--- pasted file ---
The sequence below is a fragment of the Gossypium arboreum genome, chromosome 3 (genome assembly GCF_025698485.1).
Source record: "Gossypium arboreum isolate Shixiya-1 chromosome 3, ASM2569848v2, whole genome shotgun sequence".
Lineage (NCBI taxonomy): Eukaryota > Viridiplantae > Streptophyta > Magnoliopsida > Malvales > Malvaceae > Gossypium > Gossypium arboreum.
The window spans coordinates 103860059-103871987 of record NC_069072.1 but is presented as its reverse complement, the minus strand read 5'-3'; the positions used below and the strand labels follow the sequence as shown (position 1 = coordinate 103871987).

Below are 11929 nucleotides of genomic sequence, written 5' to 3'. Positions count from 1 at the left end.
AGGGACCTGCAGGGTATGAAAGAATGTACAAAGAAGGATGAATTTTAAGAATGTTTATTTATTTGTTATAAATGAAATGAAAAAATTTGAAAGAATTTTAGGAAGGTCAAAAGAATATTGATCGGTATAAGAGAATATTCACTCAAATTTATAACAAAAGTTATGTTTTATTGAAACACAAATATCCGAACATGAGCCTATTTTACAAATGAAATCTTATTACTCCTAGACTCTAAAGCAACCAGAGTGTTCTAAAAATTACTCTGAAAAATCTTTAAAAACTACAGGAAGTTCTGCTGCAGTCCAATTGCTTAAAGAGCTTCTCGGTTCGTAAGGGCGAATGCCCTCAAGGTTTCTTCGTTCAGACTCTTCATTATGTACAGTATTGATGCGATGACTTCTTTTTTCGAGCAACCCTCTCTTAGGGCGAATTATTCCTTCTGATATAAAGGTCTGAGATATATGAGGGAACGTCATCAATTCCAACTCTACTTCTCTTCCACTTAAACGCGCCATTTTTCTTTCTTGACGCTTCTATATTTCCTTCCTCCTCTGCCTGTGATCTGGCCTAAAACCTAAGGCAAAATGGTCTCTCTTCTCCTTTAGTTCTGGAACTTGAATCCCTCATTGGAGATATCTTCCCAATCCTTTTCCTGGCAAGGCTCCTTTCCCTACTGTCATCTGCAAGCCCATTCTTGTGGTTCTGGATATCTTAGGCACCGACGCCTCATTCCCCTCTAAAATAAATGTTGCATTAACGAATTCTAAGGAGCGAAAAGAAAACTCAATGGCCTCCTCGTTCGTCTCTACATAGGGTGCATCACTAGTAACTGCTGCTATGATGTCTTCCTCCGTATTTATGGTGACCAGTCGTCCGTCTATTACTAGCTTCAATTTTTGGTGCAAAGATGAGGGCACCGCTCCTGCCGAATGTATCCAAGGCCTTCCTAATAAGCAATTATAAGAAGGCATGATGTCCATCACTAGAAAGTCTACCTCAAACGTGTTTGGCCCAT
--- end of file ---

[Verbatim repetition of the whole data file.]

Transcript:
The sequence below is a fragment of the Gossypium arboreum genome, chromosome 3 (genome assembly GCF_025698485.1).
Source record: "Gossypium arboreum isolate Shixiya-1 chromosome 3, ASM2569848v2, whole genome shotgun sequence".
Lineage (NCBI taxonomy): Eukaryota > Viridiplantae > Streptophyta > Magnoliopsida > Malvales > Malvaceae > Gossypium > Gossypium arboreum.
The window spans coordinates 103860059-103871987 of record NC_069072.1 but is presented as its reverse complement, the minus strand read 5'-3'; the positions used below and the strand labels follow the sequence as shown (position 1 = coordinate 103871987).

Below are 11929 nucleotides of genomic sequence, written 5' to 3'. Positions count from 1 at the left end.
AGGGACCTGCAGGGTATGAAAGAATGTACAAAGAAGGATGAATTTTAAGAATGTTTATTTATTTGTTATAAATGAAATGAAAAAATTTGAAAGAATTTTAGGAAGGTCAAAAGAATATTGATCGGTATAAGAGAATATTCACTCAAATTTATAACAAAAGTTATGTTTTATTGAAACACAAATATCCGAACATGAGCCTATTTTACAAATGAAATCTTATTACTCCTAGACTCTAAAGCAACCAGAGTGTTCTAAAAATTACTCTGAAAAATCTTTAAAAACTACAGGAAGTTCTGCTGCAGTCCAATTGCTTAAAGAGCTTCTCGGTTCGTAAGGGCGAATGCCCTCAAGGTTTCTTCGTTCAGACTCTTCATTATGTACAGTATTGATGCGATGACTTCTTTTTTCGAGCAACCCTCTCTTAGGGCGAATTATTCCTTCTGATATAAAGGTCTGAGATATATGAGGGAACGTCATCAATTCCAACTCTACTTCTCTTCCACTTAAACGCGCCATTTTTCTTTCTTGACGCTTCTATATTTCCTTCCTCCTCTGCCTGTGATCTGGCCTAAAACCTAAGGCAAAATGGTCTCTCTTCTCCTTTAGTTCTGGAACTTGAATCCCTCATTGGAGATATCTTCCCAATCCTTTTCCTGGCAAGGCTCCTTTCCCTACTGTCATCTGCAAGCCCATTCTTGTGGTTCTGGATATCTTAGGCACCGACGCCTCATTCCCCTCTAAAATAAATGTTGCATTAACGAATTCTAAGGAGCGAAAAGAAAACTCAATGGCCTCCTCGTTCGTCTCTACATAGGGTGCATCACTAGTAACTGCTGCTATGATGTCTTCCTCCGTATTTATGGTGACCAGTCGTCCGTCTATTACTAGCTTCAATTTTTGGTGCAAAGATGAGGGCACCGCTCCTGCCGAATGTATCCAAGGCCTTCCTAATAAGCAATTATAAGAAGGCATGATGTCCATCACTAGAAAGTCTACCTCAAACGTGTTTGGCCCAT